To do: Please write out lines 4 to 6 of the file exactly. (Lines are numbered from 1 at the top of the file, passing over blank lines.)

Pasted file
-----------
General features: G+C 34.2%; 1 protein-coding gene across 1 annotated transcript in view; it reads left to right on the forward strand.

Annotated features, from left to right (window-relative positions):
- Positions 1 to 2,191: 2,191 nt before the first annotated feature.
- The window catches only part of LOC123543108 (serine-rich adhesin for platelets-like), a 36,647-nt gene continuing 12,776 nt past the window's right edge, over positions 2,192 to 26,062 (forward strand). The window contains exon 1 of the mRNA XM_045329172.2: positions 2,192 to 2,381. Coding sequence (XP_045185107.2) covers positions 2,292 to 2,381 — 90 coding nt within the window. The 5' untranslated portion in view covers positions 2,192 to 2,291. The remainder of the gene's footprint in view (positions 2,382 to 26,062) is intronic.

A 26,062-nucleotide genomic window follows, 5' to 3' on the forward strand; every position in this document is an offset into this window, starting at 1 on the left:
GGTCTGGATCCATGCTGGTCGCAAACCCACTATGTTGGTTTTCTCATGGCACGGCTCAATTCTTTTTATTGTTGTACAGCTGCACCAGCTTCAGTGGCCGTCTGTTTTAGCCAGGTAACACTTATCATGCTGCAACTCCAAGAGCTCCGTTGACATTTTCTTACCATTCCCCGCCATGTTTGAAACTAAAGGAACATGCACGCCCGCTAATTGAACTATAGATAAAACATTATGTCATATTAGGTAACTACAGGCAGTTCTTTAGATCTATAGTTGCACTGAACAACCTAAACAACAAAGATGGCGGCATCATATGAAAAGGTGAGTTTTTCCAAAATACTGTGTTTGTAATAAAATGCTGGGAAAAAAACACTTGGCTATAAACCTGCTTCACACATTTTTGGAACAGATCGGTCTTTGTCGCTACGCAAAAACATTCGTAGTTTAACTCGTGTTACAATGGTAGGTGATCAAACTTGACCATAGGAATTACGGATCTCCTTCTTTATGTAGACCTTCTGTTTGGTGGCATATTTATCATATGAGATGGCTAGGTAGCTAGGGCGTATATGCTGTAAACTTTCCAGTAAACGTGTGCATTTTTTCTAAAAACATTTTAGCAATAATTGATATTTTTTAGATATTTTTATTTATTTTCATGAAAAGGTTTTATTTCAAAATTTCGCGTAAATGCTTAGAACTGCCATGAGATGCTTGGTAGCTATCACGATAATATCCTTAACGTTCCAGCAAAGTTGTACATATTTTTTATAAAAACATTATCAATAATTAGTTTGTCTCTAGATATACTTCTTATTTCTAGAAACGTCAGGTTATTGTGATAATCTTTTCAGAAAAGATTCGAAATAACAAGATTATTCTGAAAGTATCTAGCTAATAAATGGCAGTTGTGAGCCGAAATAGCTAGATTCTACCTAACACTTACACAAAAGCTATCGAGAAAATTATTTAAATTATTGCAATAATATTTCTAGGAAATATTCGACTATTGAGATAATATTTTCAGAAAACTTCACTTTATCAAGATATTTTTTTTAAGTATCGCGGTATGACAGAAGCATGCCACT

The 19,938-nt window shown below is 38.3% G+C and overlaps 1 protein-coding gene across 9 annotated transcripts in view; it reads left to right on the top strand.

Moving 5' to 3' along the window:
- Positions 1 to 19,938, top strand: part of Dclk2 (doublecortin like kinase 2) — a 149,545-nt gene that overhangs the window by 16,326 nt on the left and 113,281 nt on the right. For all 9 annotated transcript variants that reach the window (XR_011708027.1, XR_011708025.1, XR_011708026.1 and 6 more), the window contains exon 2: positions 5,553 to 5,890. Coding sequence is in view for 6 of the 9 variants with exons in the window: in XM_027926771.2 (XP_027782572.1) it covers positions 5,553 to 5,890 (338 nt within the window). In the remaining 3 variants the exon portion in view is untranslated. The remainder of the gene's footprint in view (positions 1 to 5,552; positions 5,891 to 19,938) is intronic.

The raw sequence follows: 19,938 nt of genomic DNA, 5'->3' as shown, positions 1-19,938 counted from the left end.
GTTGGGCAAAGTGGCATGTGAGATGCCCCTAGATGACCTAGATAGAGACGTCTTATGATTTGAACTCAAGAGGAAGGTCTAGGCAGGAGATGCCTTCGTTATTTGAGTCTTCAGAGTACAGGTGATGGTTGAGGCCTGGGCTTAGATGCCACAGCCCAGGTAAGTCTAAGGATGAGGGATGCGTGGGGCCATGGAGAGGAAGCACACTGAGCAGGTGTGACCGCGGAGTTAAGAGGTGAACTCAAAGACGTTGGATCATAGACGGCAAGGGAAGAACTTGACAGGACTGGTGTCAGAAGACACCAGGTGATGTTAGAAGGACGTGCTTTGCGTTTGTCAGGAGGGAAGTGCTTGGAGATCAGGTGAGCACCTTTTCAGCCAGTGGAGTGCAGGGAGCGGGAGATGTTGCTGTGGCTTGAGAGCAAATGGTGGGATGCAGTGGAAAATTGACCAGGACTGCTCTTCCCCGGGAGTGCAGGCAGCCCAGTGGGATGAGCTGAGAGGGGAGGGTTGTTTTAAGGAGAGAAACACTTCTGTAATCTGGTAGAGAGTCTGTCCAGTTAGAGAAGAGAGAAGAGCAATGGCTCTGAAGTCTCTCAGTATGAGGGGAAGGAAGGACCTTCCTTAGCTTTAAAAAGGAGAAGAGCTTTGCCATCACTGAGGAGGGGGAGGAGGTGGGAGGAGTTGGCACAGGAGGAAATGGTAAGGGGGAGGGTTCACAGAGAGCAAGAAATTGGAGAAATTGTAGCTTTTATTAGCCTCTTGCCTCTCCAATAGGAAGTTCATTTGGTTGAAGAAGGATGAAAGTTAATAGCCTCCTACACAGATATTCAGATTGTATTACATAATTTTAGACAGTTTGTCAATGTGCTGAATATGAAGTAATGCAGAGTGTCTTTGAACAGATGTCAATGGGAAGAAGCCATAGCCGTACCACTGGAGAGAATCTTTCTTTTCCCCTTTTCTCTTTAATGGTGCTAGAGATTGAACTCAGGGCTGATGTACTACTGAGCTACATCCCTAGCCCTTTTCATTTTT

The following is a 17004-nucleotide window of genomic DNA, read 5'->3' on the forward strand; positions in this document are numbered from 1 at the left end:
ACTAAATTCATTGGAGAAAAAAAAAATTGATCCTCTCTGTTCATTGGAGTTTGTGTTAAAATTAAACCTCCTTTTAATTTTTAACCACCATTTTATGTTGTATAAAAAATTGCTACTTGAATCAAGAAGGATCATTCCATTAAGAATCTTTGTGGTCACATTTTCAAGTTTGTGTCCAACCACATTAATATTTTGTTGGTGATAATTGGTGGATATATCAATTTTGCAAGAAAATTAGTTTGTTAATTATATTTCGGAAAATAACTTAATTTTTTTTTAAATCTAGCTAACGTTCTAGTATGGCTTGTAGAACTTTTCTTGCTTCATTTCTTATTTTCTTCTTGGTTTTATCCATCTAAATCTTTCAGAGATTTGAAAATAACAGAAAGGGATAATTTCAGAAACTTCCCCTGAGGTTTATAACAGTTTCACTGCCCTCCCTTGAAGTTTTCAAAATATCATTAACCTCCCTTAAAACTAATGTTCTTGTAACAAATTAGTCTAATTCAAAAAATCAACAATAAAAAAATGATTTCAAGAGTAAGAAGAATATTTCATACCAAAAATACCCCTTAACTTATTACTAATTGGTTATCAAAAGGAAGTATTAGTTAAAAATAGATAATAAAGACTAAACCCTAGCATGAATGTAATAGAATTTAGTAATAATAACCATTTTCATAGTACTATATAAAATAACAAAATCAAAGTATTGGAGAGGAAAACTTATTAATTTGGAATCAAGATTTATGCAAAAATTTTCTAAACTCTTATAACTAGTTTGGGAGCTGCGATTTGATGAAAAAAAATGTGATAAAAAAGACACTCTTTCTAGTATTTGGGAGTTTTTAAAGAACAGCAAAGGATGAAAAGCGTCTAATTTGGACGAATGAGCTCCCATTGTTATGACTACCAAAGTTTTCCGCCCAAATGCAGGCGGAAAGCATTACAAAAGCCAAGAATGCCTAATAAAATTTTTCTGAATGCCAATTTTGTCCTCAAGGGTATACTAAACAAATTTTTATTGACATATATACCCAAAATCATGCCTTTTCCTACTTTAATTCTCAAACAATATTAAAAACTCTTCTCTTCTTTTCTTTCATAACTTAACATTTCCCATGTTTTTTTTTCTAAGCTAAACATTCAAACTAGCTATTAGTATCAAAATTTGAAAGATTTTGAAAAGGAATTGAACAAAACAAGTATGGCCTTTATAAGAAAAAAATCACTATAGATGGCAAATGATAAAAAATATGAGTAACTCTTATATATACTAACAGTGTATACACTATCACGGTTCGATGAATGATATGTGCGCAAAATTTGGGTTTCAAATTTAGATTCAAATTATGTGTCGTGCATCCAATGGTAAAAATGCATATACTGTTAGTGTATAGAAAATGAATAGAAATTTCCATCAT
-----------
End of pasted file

- The window catches only part of LOC123543108 (serine-rich adhesin for platelets-like), a 36,647-nt gene continuing 12,776 nt past the window's right edge, over positions 2,192 to 26,062 (forward strand). The window contains exon 1 of the mRNA XM_045329172.2: positions 2,192 to 2,381. Coding sequence (XP_045185107.2) covers positions 2,292 to 2,381 — 90 coding nt within the window. The 5' untranslated portion in view covers positions 2,192 to 2,291. The remainder of the gene's footprint in view (positions 2,382 to 26,062) is intronic.

A 26,062-nucleotide genomic window follows, 5' to 3' on the forward strand; every position in this document is an offset into this window, starting at 1 on the left:
GGTCTGGATCCATGCTGGTCGCAAACCCACTATGTTGGTTTTCTCATGGCACGGCTCAATTCTTTTTATTGTTGTACAGCTGCACCAGCTTCAGTGGCCGTCTGTTTTAGCCAGGTAACACTTATCATGCTGCAACTCCAAGAGCTCCGTTGACATTTTCTTACCATTCCCCGCCATGTTTGAAACTAAAGGAACATGCACGCCCGCTAATTGAACTATAGATAAAACATTATGTCATATTAGGTAACTACAGGCAGTTCTTTAGATCTATAGTTGCACTGAACAACCTAAACAACAAAGATGGCGGCATCATATGAAAAGGTGAGTTTTTCCAAAATACTGTGTTTGTAATAAAATGCTGGGAAAAAAACACTTGGCTATAAACCTGCTTCACACATTTTTGGAACAGATCGGTCTTTGTCGCTACGCAAAAACATTCGTAGTTTAACTCGTGTTACAATGGTAGGTGATCAAACTTGACCATAGGAATTACGGATCTCCTTCTTTATGTAGACCTTCTGTTTGGTGGCATATTTATCATATGAGATGGCTAGGTAGCTAGGGCGTATATGCTGTAAACTTTCCAGTAAACGTGTGCATTTTTTCTAAAAACATTTTAGCAATAATTGATATTTTTTAGATATTTTTATTTATTTTCATGAAAAGGTTTTATTTCAAAATTTCGCGTAAATGCTTAGAACTGCCATGAGATGCTTGGTAGCTATCACGATAATATCCTTAACGTTCCAGCAAAGTTGTACATATTTTTTATAAAAACATTATCAATAATTAGTTTGTCTCTAGATATACTTCTTATTTCTAGAAACGTCAGGTTATTGTGATAATCTTTTCAGAAAAGATTCGAAATAACAAGATTATTCTGAAAGTATCTAGCTAATAAATGGCAGTTGTGAGCCGAAATAGCTAGATTCTACCTAACACTTACACAAAAGCTATCGAGAAAATTATTTAAATTATTGCAATAATATTTCTAGGAAATATTCGACTATTGAGATAATATTTTCAGAAAACTTCACTTTATCAAGATATTTTTTTTAAGTATCGCGGTATGACAGAAGCATGCCACT